Steve's Tolman Project 78th page...

Oct 8th, 2006

It Lives!

This morning the 66 Chrysler 300 came back to life. The lifters rattled, the engine smoked under the hood, and the six year old stale gas had a rather unique smell to it as it burned and exited the exhaust. But it ran, and I was happy.

Six years ago on a road trip up around Alturis, the car started losing power. We were climbing a mountain, and the car struggled. Got to the side of the mountain and into Alturis, and parked for lunch. Car wouldn't start, and a local mechanic proclaimed that the cam shaft was broken. He hemmed and hawed and stalled for quite a while and never would commit to what it would cost and how long it would take to get us back on the road. So we fetched a U-Haul truck and trailer and hauled the car back to Vallejo. We parked it in storage for a year, and then parked it in our garage for another five years.

When we got back from Alturis we bought our first new vehicle, a 2001 Dodge Dakota 4x4. We soon forgot about the Chrysler going back to being primary transportation, and so it sat.

A few weeks ago Rebecca convinced me to drag it out of the garage and sell the beast. So I dragged it out with the truck and removed the plywood and wood scraps leftover from the boat building project. I had plywood on the roof racks and on the hood, rolls of fiberglass on the trunk, and miscellaneous stuff here and there on and in the car. When I finally got all the wood and stuff off the outside, I started pulling stuff out of the inside. It was a time capsule from the road trip to Alturis. An old pair of boots, umbrella, maps, camping equipment etc were in the trunk and in the passenger compartment. So I washed the car, pulled all the junk off and out of it. Vacuumed it, pumped up the tires and got it ready to sell.

The first fellow who showed up to look at the car kicked the tires and asked a bunch of questions. He said though it had some rot, that the undercarriage was in good shape, and he thought seat covers were available and the engine would probably be easy to fix. Said it wouldn't cost more than $250. I told about the history of the car, how I'd bought it from a little old lady, who'd gone blind and couldn't drive anymore. How it had 67,000 original miles on it when I got it, and the work I'd done to the car over the years. And I told him how my wife was mildly interested in me till she saw the car, and became more than mildly interested. He talked me out of selling the thing.

So after scratching my head, staring at the engine for a while, and taking a gander at my mopar engine rebuilding book, Idove in. Ran compression check on all cylinders. Compression was at factory specs. And so I started taking it apart. Pulled off the radiator, fan, the water pump , the power steering pump, the alternator, valve covers, water pump housing, harmonic balancer, timing cover, and discovered that I didn't have a broken camshaft, rather I had a broken timing sprocket. It was missing almost half of the nylon covering and aluminum teeth. I was elated since a timing chain, gear and sprocket set was cheap and easy to install compared to a camshaft.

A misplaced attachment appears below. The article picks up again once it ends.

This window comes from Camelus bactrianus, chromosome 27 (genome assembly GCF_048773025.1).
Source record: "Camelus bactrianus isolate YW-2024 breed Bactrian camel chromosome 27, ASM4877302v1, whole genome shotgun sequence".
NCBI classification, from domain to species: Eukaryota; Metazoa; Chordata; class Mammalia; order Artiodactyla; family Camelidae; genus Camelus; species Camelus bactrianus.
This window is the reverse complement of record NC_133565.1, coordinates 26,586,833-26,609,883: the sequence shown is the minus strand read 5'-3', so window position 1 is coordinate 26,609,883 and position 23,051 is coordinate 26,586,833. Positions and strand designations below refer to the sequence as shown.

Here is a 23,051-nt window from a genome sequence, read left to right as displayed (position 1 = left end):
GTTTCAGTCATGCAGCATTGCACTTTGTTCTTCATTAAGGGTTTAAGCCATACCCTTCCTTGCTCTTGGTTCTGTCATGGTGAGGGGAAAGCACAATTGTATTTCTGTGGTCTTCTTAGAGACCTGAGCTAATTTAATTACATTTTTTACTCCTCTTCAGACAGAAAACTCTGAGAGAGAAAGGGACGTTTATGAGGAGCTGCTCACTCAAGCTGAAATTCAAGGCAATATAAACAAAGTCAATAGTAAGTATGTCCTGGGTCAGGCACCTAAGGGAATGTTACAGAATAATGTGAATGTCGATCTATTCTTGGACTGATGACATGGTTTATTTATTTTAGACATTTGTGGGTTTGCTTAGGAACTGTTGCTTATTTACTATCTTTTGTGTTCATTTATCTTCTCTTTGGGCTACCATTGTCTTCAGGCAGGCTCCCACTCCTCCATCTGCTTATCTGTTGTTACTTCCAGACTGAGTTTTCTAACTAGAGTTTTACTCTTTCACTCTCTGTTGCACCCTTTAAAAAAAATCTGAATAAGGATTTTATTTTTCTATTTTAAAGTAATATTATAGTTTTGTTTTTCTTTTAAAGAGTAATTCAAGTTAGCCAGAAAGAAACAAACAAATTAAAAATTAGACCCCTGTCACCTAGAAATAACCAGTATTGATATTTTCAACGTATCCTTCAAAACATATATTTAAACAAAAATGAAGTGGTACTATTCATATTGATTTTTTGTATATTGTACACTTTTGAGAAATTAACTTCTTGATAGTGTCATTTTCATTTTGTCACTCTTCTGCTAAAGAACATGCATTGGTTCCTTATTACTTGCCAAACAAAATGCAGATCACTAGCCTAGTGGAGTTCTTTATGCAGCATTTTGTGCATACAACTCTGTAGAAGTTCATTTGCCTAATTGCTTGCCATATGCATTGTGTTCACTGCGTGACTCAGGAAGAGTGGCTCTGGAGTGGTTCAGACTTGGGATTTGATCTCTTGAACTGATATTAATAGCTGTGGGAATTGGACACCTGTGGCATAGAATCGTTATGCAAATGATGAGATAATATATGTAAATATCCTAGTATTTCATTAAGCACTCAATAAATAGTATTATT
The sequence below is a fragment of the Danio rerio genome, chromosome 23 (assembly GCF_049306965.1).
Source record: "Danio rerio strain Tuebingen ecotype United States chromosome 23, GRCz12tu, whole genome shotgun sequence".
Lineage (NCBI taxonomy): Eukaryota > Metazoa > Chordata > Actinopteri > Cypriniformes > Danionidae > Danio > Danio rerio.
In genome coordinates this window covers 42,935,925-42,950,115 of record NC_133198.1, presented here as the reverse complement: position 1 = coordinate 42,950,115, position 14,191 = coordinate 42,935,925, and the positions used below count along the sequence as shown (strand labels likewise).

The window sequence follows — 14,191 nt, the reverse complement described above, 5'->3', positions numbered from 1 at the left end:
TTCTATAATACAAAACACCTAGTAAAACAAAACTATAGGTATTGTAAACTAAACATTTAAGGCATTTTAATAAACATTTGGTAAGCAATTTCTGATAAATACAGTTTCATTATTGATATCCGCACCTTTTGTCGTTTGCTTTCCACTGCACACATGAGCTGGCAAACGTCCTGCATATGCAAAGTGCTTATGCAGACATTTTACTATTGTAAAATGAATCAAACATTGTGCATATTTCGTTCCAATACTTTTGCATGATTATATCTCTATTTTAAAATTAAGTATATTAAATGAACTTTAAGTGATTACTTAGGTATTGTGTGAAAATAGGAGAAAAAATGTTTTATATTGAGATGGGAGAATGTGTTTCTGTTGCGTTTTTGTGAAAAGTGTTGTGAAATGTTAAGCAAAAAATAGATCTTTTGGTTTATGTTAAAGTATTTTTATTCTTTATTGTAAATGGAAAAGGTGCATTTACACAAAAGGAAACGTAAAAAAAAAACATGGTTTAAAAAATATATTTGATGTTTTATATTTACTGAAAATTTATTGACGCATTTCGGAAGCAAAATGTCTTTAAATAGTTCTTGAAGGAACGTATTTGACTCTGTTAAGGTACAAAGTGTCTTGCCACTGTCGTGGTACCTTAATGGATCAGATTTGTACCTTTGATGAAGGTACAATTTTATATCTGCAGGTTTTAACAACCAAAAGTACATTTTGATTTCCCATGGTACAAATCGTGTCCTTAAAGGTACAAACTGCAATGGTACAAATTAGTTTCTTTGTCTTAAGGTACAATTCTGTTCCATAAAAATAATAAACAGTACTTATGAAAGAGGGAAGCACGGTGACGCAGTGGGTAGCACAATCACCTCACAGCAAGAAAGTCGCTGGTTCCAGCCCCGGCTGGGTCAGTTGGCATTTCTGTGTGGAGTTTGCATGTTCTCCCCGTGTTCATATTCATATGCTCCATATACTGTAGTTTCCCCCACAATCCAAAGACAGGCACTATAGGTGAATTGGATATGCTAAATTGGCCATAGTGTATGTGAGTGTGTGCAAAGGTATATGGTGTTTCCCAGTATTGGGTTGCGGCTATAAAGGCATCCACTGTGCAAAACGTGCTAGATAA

Installed the new timing set, and turned the engine over. It was smooth and had no binding! And so I started putting all the other parts back on. Added a bunch of carb cleaner to the gas and a bottle of Sea Foam additive, filled up the crankcase with oil, filled up the radiator with water for now, held my breath and cranked up the car. It didn't start. Had a neighbor come over and he helped me check all my plug wires, and the static timing. Car sort of wanted to start but no go. Neighbor left, and I got to thinking that perhaps I'd put in the distributer 180 degrees out of whack. So I pulled that off, rotated the rod 180 degrees, and it started with a belch of smoke and rattling of lifters!!!

After bleching smoke for a while the engine quieted down and idled smoothly. I retimed the engine while it was running and then took the car for a spin around the neighborhood. Satisfied that the car was indeed running well enough to go beyond the neighborhood, I took the beast out on the freeway. Ran it through the paces and probably left a cloud of noxious old gas fumes, but it ran reasonably well. Pulled in front of the house and the radiator gave up. I ended up with about three holes in it, spewing anti-freeze and water everywhere.

Radiator on order...

Found a great deal on a radiator from It got here quickly, but had a couple areas that UPS smashed for me, and at least one hole. I

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